According to the pieces of information coming out in the press, the submersible Titan had 100 hours of oxygen, which meant oxygen supplies on board would have expired at circa 1.08pm local time on Thursday, June 22.
A number of us have followed this story very closely hoping to hear and see urgent “breaking news” announcing the Titan was located and its passengers safe. Regrettably, at around 9pm that same day, we witnessed a news conference given by the US Coast Guard. We heard that a “debris field” had been located close to the Titanic by a sophisticated ROV and that five major pieces of debris indicated they were the remains of the Titan.
The contents of the “debris field” were consistent with a catastrophic implosion of the submersible. The passengers would have had no chance of survival. The only thing which can possibly console the families is that the passing of their dear ones must have been immediate and must have occurred in seconds.
No noise consistent with such a catastrophic implosion had been heard since those providing rescue services had put up sonar buoys intended to pick up sound. This would indicate that the submersible suffered the catastrophic implosion prior to the mobilisation of the rescue operation and the Titan most probably met its fate when connectivity was lost a couple of hours after the descent on Sunday.
The human perspective of this story is poignant and heart-breaking and no words can bring any form of comfort or solace to the family and friends of the five who lost their lives.
They clearly knew the extent of the danger that they were getting themselves into and, from the various reports available, it is understood that they probably signed off all sorts of acknowledgments of the danger involved and waivers exonerating the owners of this submersible OceanGate from the state of Washington in the US.
However, this is precisely the point which has intrigued me. The burning question which appears to have been absent from the various reports we have been presented with is: How can a company like OceanGate offer such a “tour” on commercial terms, in the region of $250,000, to the wreck of the Titanic, at a depth of 2,800 metres, in a 6.5-metre submersible without, apparently, such a craft falling within the regulatory safety regime of any state or country?
If it does, we have not seen any comments or declarations by such a flag state or registrar from the flag state registry with information regarding the registration of this craft and the safety regulatory regime which it ought to answer to.
Those of us involved in the maritime sector know full well that when a commercial vessel carrying goods or passengers is involved in any form of incident, the regulatory regime of the flag state holding the registration of the vessel immediately comes forward with its observations.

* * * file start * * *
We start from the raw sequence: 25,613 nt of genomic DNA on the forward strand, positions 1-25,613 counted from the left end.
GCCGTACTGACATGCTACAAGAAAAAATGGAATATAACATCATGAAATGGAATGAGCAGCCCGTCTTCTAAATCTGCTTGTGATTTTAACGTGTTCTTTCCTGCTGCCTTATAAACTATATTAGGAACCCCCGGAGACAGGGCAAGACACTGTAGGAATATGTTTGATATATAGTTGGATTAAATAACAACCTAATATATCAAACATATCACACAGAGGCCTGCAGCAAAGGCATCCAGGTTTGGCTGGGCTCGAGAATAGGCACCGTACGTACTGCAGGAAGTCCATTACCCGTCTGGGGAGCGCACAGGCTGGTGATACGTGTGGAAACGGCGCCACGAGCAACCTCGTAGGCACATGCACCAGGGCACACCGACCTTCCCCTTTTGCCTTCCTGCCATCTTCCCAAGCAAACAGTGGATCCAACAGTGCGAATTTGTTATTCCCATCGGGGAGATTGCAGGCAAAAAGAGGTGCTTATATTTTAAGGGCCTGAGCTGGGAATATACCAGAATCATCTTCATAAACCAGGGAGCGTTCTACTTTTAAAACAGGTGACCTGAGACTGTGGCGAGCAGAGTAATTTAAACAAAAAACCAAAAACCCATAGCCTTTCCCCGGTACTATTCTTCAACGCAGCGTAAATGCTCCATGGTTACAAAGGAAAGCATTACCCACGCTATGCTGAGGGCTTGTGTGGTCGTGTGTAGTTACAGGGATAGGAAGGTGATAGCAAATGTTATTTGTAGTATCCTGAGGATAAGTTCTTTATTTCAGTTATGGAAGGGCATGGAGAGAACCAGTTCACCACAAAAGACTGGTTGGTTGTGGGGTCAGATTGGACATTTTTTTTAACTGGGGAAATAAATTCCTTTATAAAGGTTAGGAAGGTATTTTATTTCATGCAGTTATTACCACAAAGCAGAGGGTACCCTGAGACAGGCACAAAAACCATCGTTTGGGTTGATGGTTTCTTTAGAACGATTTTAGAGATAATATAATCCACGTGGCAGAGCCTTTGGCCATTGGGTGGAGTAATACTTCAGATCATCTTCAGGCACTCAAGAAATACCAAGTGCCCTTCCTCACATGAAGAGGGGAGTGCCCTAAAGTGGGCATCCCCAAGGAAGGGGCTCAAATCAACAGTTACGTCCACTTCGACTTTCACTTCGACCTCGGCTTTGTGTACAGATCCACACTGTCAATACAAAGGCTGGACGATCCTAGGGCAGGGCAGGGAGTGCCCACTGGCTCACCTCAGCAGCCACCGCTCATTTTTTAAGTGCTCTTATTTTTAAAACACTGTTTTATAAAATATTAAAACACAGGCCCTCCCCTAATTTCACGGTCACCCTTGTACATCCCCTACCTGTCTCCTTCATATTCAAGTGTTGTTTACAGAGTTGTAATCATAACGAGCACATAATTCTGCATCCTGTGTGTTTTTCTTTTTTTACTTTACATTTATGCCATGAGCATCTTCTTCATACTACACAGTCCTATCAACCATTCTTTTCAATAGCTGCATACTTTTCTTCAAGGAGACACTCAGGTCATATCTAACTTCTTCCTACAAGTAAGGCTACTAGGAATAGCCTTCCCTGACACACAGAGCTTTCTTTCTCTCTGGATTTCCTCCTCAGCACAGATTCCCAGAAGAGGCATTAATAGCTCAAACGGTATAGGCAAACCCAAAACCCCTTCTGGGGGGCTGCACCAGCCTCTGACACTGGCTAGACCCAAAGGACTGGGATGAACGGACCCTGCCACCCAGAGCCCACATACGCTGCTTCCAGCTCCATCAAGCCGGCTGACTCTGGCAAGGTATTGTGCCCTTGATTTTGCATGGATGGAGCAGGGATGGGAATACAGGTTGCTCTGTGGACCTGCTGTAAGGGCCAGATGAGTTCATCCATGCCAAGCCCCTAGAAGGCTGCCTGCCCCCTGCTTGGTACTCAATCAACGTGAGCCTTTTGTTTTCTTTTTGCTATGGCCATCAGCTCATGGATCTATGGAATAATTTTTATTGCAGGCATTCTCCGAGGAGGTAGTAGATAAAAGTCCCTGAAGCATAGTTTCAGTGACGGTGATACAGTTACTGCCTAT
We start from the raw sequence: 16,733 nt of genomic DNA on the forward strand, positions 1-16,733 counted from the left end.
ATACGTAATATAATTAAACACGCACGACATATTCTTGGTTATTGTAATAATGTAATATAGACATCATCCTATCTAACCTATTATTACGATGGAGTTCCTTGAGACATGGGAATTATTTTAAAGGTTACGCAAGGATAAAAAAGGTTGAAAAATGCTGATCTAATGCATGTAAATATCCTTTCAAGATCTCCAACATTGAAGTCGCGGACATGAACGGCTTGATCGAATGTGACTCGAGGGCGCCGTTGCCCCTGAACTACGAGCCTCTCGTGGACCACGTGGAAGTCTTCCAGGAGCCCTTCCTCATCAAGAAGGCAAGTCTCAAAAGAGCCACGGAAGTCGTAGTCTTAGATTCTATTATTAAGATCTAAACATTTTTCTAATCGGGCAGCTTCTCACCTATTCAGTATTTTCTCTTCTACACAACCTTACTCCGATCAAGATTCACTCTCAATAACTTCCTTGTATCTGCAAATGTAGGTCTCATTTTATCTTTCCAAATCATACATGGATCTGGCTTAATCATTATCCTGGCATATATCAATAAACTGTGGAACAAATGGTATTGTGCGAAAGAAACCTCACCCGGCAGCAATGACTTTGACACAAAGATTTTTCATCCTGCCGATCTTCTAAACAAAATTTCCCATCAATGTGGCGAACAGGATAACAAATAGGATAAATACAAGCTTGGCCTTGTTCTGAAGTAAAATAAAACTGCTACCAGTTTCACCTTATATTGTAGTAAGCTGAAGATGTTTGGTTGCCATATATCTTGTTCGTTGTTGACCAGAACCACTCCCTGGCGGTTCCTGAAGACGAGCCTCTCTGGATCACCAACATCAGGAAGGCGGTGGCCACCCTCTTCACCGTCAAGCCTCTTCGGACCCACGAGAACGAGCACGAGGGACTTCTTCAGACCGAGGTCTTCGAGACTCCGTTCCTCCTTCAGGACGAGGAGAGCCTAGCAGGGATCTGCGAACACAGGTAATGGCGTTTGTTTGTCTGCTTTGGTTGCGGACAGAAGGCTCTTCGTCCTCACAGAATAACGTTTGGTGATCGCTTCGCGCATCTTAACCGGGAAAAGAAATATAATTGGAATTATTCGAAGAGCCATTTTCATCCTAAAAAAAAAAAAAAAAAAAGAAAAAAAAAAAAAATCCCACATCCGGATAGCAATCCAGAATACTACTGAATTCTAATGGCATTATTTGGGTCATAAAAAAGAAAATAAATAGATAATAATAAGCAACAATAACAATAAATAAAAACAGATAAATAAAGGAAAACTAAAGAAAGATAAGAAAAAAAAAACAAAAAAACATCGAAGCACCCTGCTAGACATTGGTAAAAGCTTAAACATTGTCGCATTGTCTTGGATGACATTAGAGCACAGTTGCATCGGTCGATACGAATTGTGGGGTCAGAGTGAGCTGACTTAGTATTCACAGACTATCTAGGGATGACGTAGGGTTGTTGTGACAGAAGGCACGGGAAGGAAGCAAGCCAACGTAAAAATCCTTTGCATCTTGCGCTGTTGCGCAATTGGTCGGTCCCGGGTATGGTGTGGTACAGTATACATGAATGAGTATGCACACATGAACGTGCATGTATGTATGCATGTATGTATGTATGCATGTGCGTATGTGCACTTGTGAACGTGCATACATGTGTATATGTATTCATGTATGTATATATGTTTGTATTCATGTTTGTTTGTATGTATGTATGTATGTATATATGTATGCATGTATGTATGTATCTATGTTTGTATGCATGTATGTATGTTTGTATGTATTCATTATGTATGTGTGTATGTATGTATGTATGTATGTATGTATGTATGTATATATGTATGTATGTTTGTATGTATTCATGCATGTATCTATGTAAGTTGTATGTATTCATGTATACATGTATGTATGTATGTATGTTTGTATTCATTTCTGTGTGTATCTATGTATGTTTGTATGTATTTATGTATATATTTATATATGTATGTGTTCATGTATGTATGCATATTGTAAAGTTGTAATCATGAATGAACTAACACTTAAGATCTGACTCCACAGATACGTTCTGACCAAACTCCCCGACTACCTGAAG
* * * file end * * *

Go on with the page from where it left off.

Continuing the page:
It also comes under the spotlight; immediate investigations are launched into the safety standards of such a flag state with questions raised regarding whether the vessel concerned observed these safety standards.
In this case, the “regulator” is conspicuous by its absence- Ann Fenech
Yet, in this case, the “regulator” is conspicuous by its absence and we appear to be facing a situation where the Titan does not appear to have been “registered” anywhere. We are informed that she was loaded on board another vessel, the Polar Prince, a support vessel registered in St John, Newfoundland, Canada on June 16. The Polar Prince departed St John and took the Titan to the environs of the Titanic wreck where it was then lowered into the water.
The Polar Prince is reportedly owned by Miawpuek Horizon Maritime Service Ltd and the vessel is chartered for educational and research expedition use. The Titan, therefore, is not part of the “kit” of the Polar Prince and does not belong to the Polar Prince but appears to be a totally separate and distinct “vessel”.
Remarkably, we have not been provided with any information which would remotely suggest that the Titan was registered with a flag state subject to the safety regulations of that flag state.
In an article appearing in The Guardian (June 21), it appears that, in the past, OceanGate had, in some marketing material that was provided, declared that “Titan design would meet or exceed the DNV – GL safety standards”. Yet, the submersible had never been classed by DNV or any other classification society, for that matter.
The article goes on to say that “the ability of the sub’s full design to withstand such depths was questioned in a 2018 lawsuit filed by OceanGate’s former director of marine operations, David Lockridge who said he was fired after he raised safety concerns about the vessel”.
The article details the concerns experts had regarding the safety credentials of this craft.
The burning question, therefore, remains, irrespective of the desire and willingness of the paying passenger to embark on this clearly dangerous adventure.
Is it possible that we are witnessing a scenario where a commercial entity appears to be able to provide a significantly high-risk expedition without operating within the realms of any form of safety regulatory regime?
No doubt, we will hear more about this going forward.
Ann Fenech is head of the Marine Litigation Department, Fenech & Fenech Advocates and president of the Comite Maritime International.